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Hendo's dome gauge -- nice idea

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  • #31
    Re: I Did It My Way! ? Hendo?s Dome Gauge

    Originally posted by Les View Post
    Paul - I believe there is a saying "Necessity is the mother of all invention". Very clever! For those that take this approach, you can purchase an in line ball joint for around $4.00 at this site. Keep your tripod in one piece so you can take pictures of the build


    Les, thanks for your post, I purchased ball and socket parts from this place.


    • #32
      Re: Hendo's dome gauge -- nice idea

      As a newbie about to venture forth into the art of purist pizza oven constructiion this little gem has done two things with out even having lifted a brick... firstly justifying hanging on to that old tripod with dysfunctional leg locks ... and secondly solving the "where to find scrap material that will make a good dome guage" question...

      Thanks muchly... now i'm off to pick a fight with some bricks !!!

      Wayne - Durban South Africa


      • #33
        Originally posted by Hendo View Post
        (Essay No 33⅓)

        Dome gauges ? there are many ideas out there ? perhaps the simplest, a bit of wire fixed by a screw or nail to the centre of the cooking floor.

        For my project, the centre of the cooking floor for some reason did not coincide with an intersection between bricks. I was concerned that if I drilled a hole in the centre (close to the edge of a brick), it would lead to a chipped corner, and I had had enough of those laying the floor (too heavy handed with the rubber mallet!).

        So I decided to:
        1. put down a temporary MDF floor to assist in laying the first ring of bricks at the correct diameter;
        2. fix a ball/socket joint to the centre of the MDF floor;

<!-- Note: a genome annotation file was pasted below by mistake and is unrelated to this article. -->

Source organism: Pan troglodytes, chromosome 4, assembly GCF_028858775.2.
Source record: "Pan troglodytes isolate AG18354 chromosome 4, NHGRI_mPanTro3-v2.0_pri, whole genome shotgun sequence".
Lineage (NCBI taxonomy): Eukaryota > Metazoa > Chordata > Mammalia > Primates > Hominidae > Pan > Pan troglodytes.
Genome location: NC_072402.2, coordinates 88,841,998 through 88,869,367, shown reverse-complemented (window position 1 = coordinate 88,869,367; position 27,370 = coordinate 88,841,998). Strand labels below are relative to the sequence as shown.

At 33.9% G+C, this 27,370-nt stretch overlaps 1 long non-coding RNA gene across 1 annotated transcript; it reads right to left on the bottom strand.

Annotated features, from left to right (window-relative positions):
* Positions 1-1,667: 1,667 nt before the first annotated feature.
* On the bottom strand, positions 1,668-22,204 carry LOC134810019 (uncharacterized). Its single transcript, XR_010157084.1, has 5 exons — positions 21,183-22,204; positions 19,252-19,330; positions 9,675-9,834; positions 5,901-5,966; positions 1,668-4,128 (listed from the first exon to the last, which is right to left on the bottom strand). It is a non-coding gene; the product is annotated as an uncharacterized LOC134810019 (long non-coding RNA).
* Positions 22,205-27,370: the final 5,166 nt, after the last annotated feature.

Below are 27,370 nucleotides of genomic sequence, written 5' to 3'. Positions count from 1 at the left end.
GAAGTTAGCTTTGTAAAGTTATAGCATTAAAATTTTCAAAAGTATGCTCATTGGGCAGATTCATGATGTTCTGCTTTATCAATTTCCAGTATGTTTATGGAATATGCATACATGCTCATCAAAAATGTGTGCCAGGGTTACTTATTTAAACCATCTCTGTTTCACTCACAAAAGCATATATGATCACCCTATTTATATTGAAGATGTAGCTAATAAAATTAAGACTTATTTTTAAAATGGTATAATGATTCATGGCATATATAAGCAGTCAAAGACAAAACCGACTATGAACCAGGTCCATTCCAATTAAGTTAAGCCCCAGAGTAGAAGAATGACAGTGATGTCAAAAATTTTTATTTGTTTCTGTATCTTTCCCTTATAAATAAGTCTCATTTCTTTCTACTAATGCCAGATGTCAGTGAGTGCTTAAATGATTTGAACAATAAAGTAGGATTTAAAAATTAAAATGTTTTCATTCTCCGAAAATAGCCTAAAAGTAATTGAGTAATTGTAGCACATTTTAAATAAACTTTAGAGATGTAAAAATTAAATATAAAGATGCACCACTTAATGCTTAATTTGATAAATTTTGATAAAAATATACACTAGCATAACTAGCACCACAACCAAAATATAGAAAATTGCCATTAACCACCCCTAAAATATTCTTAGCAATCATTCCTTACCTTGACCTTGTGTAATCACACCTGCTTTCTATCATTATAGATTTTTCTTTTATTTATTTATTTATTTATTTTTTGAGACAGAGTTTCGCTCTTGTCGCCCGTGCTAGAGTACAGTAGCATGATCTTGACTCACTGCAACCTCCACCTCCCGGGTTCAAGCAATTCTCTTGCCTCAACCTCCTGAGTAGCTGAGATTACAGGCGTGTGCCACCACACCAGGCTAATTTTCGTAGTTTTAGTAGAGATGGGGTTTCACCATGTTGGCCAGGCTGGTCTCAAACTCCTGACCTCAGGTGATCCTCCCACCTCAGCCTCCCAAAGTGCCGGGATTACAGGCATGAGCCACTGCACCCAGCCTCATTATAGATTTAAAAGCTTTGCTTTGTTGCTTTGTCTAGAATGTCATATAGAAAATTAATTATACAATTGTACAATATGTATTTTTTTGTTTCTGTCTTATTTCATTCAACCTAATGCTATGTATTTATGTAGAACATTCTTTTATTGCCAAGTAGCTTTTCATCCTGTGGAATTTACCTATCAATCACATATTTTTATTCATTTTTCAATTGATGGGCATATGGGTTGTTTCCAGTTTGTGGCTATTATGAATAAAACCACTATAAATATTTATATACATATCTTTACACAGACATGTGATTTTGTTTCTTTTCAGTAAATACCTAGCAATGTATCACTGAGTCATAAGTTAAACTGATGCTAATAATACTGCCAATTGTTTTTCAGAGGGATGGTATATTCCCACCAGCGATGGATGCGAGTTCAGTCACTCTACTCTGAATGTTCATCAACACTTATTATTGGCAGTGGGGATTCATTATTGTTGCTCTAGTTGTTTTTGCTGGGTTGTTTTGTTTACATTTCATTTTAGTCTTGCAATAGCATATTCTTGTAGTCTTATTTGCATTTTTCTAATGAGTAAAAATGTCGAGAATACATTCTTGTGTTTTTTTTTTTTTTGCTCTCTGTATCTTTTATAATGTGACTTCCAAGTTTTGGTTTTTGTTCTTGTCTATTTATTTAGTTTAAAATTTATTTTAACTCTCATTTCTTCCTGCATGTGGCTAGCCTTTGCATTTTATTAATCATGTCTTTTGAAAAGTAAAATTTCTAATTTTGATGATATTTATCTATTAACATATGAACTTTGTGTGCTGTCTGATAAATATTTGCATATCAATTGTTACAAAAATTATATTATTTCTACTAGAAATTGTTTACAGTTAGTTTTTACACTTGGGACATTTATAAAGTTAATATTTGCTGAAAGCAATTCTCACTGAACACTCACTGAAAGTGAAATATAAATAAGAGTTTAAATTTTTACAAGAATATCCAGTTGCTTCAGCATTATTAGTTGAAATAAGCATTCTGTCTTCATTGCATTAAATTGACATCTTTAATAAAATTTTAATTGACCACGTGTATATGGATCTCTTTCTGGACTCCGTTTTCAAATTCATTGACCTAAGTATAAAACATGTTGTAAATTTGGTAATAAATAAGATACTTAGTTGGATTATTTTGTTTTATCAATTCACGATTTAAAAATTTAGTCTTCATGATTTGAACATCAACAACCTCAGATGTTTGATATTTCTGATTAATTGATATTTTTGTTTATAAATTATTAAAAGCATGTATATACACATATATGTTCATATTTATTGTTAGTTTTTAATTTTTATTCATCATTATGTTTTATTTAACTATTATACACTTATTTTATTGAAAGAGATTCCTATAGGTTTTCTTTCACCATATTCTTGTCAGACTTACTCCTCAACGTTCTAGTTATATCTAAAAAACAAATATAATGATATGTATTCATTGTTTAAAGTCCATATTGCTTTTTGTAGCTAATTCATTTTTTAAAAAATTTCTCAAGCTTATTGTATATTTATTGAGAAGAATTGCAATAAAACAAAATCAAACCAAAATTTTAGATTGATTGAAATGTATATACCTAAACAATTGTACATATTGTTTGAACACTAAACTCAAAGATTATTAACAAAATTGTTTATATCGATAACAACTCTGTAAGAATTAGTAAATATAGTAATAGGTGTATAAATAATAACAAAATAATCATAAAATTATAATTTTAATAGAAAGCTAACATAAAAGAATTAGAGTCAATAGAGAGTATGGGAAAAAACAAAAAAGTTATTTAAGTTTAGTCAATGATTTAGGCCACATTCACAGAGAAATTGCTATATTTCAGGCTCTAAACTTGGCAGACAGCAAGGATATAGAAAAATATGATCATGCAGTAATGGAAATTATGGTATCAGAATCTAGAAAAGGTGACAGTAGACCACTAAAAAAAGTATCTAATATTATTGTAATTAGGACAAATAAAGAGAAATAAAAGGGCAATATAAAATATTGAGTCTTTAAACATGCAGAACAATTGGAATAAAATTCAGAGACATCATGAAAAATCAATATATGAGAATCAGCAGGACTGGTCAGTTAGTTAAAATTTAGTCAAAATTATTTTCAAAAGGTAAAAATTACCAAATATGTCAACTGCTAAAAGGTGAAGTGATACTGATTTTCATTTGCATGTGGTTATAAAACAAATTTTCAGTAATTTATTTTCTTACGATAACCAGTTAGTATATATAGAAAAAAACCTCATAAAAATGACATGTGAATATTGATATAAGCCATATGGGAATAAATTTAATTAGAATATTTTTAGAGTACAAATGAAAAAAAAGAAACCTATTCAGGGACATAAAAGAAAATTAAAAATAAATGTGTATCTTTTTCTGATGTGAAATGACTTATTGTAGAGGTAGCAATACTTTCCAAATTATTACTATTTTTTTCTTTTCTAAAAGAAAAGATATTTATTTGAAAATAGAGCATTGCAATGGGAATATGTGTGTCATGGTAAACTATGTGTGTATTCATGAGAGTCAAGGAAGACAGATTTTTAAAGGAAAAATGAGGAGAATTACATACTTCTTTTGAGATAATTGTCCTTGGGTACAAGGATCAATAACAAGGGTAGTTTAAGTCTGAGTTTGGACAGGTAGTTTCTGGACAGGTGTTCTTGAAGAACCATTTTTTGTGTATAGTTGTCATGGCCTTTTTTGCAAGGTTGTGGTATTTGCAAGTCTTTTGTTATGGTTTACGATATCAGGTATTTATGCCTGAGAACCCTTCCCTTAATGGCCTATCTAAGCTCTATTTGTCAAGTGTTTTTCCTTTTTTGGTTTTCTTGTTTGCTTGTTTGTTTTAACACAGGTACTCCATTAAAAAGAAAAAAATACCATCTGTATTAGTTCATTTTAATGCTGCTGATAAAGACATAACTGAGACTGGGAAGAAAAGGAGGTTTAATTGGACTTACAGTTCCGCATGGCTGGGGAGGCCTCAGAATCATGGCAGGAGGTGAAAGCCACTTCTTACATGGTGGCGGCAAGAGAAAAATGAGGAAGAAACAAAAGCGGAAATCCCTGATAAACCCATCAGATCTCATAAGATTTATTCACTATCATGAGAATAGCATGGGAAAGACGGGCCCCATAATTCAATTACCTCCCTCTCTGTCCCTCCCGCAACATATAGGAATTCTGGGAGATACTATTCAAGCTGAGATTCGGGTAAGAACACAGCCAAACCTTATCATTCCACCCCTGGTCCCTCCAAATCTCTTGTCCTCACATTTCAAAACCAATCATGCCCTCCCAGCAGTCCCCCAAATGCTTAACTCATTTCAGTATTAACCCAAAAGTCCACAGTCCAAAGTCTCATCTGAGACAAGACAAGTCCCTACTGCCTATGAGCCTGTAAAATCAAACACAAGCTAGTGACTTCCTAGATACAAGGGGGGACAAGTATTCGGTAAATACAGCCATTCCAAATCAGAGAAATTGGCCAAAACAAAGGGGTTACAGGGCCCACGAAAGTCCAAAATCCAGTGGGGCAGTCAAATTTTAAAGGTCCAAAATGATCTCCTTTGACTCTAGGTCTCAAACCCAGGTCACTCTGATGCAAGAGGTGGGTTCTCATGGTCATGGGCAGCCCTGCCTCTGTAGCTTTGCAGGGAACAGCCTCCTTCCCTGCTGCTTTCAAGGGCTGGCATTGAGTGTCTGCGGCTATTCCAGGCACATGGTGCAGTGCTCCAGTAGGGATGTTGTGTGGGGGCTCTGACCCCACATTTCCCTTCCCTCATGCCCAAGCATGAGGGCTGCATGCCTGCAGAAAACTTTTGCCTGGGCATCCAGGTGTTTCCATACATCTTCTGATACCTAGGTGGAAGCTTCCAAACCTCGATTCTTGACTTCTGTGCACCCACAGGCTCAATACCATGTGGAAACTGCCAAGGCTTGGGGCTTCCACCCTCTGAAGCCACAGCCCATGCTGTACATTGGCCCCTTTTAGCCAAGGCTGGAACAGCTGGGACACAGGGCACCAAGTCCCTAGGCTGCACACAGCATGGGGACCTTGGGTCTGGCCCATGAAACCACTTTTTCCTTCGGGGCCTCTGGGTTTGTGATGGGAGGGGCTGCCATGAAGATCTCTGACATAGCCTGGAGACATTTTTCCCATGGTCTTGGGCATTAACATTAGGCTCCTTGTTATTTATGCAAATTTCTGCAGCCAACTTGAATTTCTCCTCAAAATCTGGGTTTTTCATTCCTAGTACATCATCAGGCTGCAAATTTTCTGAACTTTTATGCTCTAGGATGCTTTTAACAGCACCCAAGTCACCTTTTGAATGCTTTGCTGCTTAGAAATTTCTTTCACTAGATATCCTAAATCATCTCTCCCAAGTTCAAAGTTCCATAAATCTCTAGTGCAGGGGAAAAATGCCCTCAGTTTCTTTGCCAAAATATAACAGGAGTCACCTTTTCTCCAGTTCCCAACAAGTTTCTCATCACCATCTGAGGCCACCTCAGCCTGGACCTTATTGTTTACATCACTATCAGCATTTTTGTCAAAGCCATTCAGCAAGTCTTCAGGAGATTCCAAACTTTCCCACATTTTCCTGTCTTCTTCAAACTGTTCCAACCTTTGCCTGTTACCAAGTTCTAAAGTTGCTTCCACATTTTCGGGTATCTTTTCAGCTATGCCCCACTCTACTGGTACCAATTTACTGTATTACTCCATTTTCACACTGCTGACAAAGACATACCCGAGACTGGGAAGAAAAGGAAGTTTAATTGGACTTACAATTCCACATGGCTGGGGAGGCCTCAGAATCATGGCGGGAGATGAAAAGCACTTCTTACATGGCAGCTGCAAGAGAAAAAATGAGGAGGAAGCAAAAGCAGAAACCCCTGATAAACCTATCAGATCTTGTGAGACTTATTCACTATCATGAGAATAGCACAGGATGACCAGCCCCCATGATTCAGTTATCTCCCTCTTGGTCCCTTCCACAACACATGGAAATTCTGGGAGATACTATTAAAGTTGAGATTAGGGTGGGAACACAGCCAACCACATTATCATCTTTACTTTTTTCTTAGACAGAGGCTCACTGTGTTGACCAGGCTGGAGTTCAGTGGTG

3. fix a dowel/rod setup to the ball joint like other members have recommended to test for correct diameter, course by course.

        After many sleepless nights, I came up with the idea of using a photographic tripod ball head, fixed upside down to the MDF with a barbed T-nut, and a ?dowel? fastened to the ball head by an appropriately threaded bolt.

        But what threads do tripods use, you may well ask? It's a choice of Metric (France, Germany etc) or Imperial ? probably Whitworth (BSW) at a guess. Now I?m no betting man, but I would have thought that the first person to design a camera tripod mount would have been Continental (ie a metric thread), rather than a Brit or American. But wrong! The threads on the tripod mount are either ?? (more common) or ⅜? BSW. So I?ve learnt yet another thing during the course of this project. I daresay it could have been George Eastman who decided on the thread, and camera tripod mounts will consequently be the same forever!

        So I purchased a ⅜? bolt and ?? T-nut, drilled out the end of a scrap piece of timber and glued the bolt (after decapitating it) into the end. A few quick calculations led me to realise that I had to compensate for the height of the ball head centre above the floor, so I rigged up a system of a packer (for slope) and end stop (for internal diameter) to check that I?m doing things more or less correctly. The only problem is that both the packer height and end stop distance must be altered each course.

        Pics below are self-explanatory. And yes ? I know, don?t tell me ? the ancient Romans would not have done it like this ? but I?m inexperienced. Well at least I chose an Italian ball head! If it survives the build, it will deserve pride of place on my new tripod!

        Cheers, Paul.
        Its a good suggestion.


        • #34
          Here's one for sale on ebay from one of the forum members. I didn't elevate mine. I mounted it to a thin piece of hard board that I made round to protect the oven floor. Somewhere on here were the plans for it. It's cut in half to be able to remove it through the door after completing the dome.

          Last edited by UtahBeehiver; 04-23-2022, 03:14 PM. Reason: removed commercial link
          Link to my build

          Link to my pictures